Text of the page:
Ambient air is compressed by blower 37, passed through heat exchanger 36, then through air heater 39, and becomes the fluidizing air for sand core removal fluid bed furnace 30. Another branch of this air from heat exchanger 36, is passed through air heater 40, and becomes the fluidizing air for solution annealing furnace 31. These high temperature fluidizing air lines typically in the temperature range of 520° C. (968° F.) to 650° C. (1202° F.), provide the energy input to maintain and control these two fluid bed furnaces at their respective required operating temperatures, by control of the energy inputs into air heaters 39 and 40. This energy input is typically provided by electric resistance heaters or by natural gas burners in the air heaters.
Another branch of the air from blower 37, is fed unheated to fluid bed quench vessel 32, and it becomes the fluidizing air in this fluid bed quench vessel. The temperature of the fluid bed in quench vessel 32, is typically maintained and controlled at required temperature using water cooled pipes submerged in the fluidized solids of the bed.
Ambient air is compressed by blower 38, passed through heat exchanger 41, and is fed to convective aging oven 33, where it becomes the controlled temperature convective air that maintains the parts being processed at the required temperature to achieve the aging treatment.
Ambient air blower 38, also feeds unheated air to cooling chamber 34, which discharges to the atmosphere.
Fluidizing off-gas discharging from the fluidized bed in furnace 30 is passed through a purification system 35, typically a cyclone and afterburner, to remove particulates and organic contamination from the sand core pyrolysis step, then through heat exchanger 36, for energy recovery, then through heat exchanger 41, for additional heat recovery and then discharges to the atmosphere.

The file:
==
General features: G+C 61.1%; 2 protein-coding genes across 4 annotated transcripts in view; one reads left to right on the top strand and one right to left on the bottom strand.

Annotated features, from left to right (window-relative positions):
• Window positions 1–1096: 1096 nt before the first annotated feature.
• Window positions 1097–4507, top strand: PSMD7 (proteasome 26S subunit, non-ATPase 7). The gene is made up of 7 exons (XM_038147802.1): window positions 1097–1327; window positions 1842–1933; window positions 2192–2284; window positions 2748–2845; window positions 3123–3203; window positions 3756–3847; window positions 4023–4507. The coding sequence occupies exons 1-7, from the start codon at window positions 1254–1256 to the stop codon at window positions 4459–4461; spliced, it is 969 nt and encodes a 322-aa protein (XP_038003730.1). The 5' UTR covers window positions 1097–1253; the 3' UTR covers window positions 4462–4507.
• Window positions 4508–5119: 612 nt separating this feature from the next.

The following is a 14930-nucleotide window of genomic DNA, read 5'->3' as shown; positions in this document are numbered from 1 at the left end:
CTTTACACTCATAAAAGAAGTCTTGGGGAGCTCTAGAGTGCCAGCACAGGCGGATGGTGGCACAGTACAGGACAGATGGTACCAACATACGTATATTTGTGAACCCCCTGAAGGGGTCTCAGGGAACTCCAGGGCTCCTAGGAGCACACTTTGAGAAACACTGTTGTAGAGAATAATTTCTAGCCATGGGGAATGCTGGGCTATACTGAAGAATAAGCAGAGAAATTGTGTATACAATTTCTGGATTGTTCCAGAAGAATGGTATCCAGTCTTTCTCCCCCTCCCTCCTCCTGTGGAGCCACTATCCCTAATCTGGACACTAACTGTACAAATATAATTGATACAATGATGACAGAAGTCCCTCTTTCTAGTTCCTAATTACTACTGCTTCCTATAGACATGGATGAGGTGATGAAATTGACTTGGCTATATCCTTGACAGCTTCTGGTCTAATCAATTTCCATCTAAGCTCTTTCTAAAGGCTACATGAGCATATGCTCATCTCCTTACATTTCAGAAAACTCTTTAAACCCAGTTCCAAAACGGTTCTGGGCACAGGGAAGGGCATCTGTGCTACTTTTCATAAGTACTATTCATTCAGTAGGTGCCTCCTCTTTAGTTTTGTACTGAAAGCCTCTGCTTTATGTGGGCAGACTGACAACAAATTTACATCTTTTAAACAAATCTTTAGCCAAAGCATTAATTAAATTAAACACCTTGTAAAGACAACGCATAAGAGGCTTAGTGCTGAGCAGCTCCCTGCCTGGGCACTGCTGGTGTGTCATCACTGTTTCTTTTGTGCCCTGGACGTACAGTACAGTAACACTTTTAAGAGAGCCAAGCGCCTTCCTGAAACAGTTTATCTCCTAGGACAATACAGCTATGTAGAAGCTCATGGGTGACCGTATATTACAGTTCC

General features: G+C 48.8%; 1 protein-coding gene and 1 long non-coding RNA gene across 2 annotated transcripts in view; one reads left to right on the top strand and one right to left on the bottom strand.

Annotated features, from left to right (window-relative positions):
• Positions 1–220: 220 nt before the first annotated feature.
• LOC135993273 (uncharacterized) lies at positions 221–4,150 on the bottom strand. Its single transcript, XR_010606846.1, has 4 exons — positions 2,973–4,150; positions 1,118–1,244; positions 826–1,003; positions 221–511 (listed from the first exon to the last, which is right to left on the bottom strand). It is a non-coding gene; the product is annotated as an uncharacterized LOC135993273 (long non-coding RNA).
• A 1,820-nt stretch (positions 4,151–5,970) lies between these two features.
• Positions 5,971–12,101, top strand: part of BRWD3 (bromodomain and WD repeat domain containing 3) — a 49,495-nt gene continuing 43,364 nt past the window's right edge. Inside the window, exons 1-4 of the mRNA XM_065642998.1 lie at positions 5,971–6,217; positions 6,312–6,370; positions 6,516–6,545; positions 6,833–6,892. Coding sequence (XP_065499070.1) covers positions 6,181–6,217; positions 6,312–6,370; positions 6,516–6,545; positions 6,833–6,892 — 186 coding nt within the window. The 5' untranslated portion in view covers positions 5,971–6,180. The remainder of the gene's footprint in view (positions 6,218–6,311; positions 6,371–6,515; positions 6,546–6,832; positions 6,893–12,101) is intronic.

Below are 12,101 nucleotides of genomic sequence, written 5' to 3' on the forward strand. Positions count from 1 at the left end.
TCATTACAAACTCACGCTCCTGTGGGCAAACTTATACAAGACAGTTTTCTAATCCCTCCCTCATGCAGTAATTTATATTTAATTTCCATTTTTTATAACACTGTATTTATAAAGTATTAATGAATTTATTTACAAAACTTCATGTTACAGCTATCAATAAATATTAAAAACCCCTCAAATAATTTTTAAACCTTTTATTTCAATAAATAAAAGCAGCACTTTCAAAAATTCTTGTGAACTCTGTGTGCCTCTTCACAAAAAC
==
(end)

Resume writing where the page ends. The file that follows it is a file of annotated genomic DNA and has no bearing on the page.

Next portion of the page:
Fluidizing off-gas discharging from furnace 31 through a purification system 42, typically a cyclone for particulate removal, combines with that discharging from furnace 30 at a point after heat exchanger 36 and the combined streams are then passed through heat exchanger 41 for additional heat recovery and then discharges to the atmosphere.
Fluidizing off-gas from fluid bed quench vessel 32, is passed through a purification system 43, typically a cyclone for particulate removal, and is discharged to the atmosphere.
Off-gas from aging furnace 33, is discharged to the atmosphere as is the off-gas from cooling chamber 34.
A typical strategy as described above accomplishes both the benefits of high energy efficiency as well as meeting the requirements of stringent atmospheric emission standards.
Referring to FIG. 2, there is seen diagrammatically a typical continuous or semi-continuous thermal process for carrying out the process of the invention with respect to sand core removal. This is a typical example of the invention. This method can be practiced with other configurations of furnace and/or mechanical conveyors.
A fluidized bed furnace, 7, is equipped with a continuous conveyor, 9, which can be a chain type or any of the conveyors of this general category. The conveyor is conveying baskets or fixtures, 10, which are capable of holding the castings 17, and moving them singly or in groups continuously, or cyclically (semi-continuously) through the furnace in a uniform manner and at a linear speed which is adjusted to achieve the required residence time of the parts in the furnace.